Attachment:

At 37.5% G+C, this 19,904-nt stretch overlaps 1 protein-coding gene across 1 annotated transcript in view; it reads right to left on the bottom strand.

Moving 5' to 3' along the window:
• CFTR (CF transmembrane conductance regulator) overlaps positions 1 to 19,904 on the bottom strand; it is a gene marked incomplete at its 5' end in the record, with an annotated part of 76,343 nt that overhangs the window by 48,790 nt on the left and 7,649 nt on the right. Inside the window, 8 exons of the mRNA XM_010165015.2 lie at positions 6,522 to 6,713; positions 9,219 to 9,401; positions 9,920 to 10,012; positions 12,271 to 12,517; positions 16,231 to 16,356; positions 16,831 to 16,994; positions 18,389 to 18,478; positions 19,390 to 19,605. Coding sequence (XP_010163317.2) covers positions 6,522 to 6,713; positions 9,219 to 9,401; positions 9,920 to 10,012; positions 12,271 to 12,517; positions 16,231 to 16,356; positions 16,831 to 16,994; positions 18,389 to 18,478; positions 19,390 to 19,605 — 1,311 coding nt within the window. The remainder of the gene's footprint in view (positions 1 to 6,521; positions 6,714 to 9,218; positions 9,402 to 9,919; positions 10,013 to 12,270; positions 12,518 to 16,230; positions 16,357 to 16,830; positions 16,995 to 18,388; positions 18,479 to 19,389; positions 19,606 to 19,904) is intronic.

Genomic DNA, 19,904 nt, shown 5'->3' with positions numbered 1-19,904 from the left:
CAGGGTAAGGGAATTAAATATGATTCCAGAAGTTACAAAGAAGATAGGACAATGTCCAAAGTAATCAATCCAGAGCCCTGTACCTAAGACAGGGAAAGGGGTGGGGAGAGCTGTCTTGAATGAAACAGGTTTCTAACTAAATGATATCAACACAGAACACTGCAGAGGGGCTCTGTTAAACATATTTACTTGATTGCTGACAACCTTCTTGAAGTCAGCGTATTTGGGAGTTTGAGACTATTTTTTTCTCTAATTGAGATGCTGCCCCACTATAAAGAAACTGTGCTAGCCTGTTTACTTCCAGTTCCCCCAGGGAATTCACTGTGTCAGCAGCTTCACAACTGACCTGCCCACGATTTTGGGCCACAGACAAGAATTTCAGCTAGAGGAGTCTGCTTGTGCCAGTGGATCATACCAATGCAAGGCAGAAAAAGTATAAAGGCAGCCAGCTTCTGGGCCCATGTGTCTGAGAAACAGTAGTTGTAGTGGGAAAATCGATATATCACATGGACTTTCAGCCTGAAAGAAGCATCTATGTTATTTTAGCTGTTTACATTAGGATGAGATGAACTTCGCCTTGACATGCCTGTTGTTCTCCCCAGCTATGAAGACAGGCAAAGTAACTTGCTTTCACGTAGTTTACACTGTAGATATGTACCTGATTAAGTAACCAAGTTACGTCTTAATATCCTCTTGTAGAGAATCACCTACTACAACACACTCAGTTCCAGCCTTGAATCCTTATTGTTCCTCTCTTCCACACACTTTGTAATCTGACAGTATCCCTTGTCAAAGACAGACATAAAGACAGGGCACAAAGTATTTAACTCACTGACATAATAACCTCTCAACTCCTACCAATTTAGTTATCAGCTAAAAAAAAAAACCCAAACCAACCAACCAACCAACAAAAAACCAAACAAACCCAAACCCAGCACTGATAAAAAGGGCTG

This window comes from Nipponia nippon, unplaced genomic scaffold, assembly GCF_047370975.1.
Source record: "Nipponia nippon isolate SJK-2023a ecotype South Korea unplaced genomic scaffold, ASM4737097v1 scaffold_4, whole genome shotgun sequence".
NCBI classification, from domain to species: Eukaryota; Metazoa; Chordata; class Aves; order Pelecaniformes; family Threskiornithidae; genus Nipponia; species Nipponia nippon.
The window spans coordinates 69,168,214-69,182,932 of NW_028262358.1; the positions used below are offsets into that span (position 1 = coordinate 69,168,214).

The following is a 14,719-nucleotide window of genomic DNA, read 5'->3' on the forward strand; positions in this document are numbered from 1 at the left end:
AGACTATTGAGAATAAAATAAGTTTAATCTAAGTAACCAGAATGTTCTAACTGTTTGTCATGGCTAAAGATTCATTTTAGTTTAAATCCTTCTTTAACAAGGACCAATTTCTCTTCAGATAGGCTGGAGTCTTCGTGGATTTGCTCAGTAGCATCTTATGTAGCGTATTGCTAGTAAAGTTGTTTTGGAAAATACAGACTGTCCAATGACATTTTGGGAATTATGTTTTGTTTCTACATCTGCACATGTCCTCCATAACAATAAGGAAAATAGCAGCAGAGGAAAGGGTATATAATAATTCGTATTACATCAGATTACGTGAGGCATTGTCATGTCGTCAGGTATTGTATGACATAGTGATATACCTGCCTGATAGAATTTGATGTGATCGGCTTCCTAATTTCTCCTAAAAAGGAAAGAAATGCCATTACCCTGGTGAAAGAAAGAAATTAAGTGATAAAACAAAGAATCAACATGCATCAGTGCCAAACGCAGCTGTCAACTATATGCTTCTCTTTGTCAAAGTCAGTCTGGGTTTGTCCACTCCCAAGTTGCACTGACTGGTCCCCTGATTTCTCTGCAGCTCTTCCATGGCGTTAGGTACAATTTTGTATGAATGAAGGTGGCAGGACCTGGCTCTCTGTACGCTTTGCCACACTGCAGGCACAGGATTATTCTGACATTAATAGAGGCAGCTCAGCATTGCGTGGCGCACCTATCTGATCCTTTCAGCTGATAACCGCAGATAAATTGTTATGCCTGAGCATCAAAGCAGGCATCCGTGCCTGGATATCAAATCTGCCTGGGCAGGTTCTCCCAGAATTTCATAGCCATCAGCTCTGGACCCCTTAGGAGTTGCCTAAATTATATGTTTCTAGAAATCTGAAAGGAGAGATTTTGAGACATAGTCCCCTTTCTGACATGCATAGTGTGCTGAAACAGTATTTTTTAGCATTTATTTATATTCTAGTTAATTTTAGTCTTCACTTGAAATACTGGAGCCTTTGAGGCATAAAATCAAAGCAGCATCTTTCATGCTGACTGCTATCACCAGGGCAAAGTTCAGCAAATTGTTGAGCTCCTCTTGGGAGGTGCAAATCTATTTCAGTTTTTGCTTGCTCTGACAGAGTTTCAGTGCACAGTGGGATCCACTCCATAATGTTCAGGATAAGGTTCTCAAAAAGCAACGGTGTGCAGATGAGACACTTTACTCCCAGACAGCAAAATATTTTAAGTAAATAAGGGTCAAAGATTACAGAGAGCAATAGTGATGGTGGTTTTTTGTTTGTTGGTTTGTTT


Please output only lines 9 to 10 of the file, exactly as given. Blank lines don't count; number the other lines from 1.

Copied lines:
The window spans coordinates 69,168,214-69,182,932 of NW_028262358.1; the positions used below are offsets into that span (position 1 = coordinate 69,168,214).

The following is a 14,719-nucleotide window of genomic DNA, read 5'->3' on the forward strand; positions in this document are numbered from 1 at the left end: